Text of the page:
The collapse of one of New York City's largest and best-regarded social services organizations was the result of a series of risky financial decisions over many years, Capital New York reports.
The announcement earlier this year that Federation and Employment Guidance Services, a health and human services nonprofit, planned to close amid a $20 million revenue shortfall shocked many in the nonprofit sector. According to Capital New York, financial disclosure forms and tax returns reveal that FEGS had been making risky investments for years and was slowly drowning in debt, borrowing from an ever-widening array of sources to expand operations into for-profit subsidiaries that failed to generate profits. Among other things, the organization launched a managed long-term care spin-off that ultimately failed; invested in offshore funds in the Cayman Islands, Greenland, and Iceland; engaged in unusual auditing practices; increased salaries for executives even as its debts mounted; and may now owe the state tens of millions of dollars for Medicaid overcharges. The Jewish Daily Forward has reported that the organization had transferred millions of dollars to its subsidiaries by 2011; such transfers of funds did not appear in the tax forms the organization filed with IRS or the consolidated audit prepared by its long-time accounting firm, Loeb & Troper — a firm with ties to the Met Council on Jewish Poverty and the New York Legal Assistance Group, both of which have been embroiled in accounting scandals — because the audit did not separately detail the financials of the organization's subsidiaries.
Meanwhile, the organization's $250 million annual budget was propped up largely by city and state grants and roughly $200 million in annual revenue from state and federal Medicaid funding. The organization effectively used loans and grants to cover up its losses from its unprofitable for-profit subsidiaries until the debt became insurmountable. According to its financial reports, FEGS had very little cash on hand and, therefore, could not absorb unexpected financial setbacks. Disclosure documents reveal that one of FEGS' subsidiaries was audited by the New York Office of Medicaid Inspector General, which found that of $80 million in Medicaid payments examined, the group had overcharged between $13 million and $20 million. In 2014, the organization failed to meet the state's debt service requirements and indicated it would seek a waiver from the state, after which New York City decided against renewing two contracts for employment and training programs, resulting in a loss of $11 million for the organization.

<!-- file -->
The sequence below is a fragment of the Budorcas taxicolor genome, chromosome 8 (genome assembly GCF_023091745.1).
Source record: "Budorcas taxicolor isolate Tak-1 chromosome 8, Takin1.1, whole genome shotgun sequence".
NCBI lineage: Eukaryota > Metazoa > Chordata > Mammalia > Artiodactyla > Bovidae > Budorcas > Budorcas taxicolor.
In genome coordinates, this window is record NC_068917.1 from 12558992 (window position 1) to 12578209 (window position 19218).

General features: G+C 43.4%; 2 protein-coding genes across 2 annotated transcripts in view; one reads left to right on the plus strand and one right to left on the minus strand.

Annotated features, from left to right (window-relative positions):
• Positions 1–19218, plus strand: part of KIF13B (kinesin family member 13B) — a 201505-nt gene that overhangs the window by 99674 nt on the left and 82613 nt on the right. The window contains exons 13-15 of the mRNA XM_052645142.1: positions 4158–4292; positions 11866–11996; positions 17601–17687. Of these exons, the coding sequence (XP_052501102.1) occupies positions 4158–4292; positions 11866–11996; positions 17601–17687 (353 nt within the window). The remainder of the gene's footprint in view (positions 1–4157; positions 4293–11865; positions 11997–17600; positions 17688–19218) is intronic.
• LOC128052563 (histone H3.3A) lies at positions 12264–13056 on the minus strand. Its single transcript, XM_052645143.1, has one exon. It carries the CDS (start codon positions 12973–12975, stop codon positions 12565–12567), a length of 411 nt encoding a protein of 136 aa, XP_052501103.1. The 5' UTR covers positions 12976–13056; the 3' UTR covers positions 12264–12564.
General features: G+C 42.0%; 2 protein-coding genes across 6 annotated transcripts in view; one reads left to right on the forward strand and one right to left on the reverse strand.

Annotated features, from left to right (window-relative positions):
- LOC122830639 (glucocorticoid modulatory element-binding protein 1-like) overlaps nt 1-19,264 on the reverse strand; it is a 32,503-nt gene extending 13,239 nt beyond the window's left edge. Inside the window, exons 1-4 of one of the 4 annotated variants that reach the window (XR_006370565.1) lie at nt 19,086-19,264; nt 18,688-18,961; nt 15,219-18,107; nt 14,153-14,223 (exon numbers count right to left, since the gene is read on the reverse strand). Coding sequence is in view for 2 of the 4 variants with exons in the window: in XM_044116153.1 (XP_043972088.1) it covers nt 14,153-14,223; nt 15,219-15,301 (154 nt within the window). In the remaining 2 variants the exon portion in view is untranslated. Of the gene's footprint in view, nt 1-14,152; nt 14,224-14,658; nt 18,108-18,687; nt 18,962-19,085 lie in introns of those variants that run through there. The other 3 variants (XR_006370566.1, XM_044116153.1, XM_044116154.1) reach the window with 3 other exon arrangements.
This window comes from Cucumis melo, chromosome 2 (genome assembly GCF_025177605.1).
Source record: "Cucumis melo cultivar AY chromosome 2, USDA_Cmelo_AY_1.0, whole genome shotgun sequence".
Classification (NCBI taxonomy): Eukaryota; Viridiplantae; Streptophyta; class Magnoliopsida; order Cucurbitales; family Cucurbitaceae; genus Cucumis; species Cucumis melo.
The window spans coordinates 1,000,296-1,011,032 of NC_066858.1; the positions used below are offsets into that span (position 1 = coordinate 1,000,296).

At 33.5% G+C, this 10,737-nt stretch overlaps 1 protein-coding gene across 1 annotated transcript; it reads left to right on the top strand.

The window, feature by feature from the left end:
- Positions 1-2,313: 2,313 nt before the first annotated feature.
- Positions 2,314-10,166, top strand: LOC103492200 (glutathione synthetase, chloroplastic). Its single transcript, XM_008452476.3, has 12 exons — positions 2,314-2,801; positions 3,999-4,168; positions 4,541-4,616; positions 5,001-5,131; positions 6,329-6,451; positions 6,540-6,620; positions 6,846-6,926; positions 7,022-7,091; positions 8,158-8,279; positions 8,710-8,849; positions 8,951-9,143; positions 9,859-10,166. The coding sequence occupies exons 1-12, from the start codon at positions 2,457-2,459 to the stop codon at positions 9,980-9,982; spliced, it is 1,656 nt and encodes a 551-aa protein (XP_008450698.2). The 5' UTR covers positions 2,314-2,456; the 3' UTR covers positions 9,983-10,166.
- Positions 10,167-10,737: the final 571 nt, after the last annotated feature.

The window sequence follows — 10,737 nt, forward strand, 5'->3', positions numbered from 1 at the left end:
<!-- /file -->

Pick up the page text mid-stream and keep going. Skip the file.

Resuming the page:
Now the organization is considering whether to declare bankruptcy, sources familiar with discussions among its leadership and other social services agencies said, and state and city agencies are scrambling to transfer its caseload of two hundred social services programs to other organizations. The implications for the social service sector aren't just financial and logistical but also political, raising questions about how well-connected directors, regulatory entities, and elected officials failed to see the problems at the organization. The offices of the Manhattan district attorney and the state attorney general reportedly are investigating the circumstances leading up to the organization's collapse, while the Human Services Council and UJA-Federation of New York, one of its funders, have launched their own inquiries.
"Somehow the issue to me is board governance," said Naomi Levine, director of New York University's Center for Philanthropy and Fundraising. "Boards are critical and they are not being trained properly. If the boards assumed those responsibilities you might avoid the tragedy that happened at FEGS."
Bill Josephson, an expert on tax-exempt organizations and a former assistant attorney general-in-charge of the Charities Bureau in the New York State Attorney General's Office, told Capital New York that the nonprofit's tax returns would have made it virtually impossible for board members to know which assets belonged to the nonprofit and for-profit subsidiaries. "If the auditor is doing its job," said Josephson, "then it in fact prepares an audited statement or relies on an audited statement that's prepared for each separate entity and then it compiles them."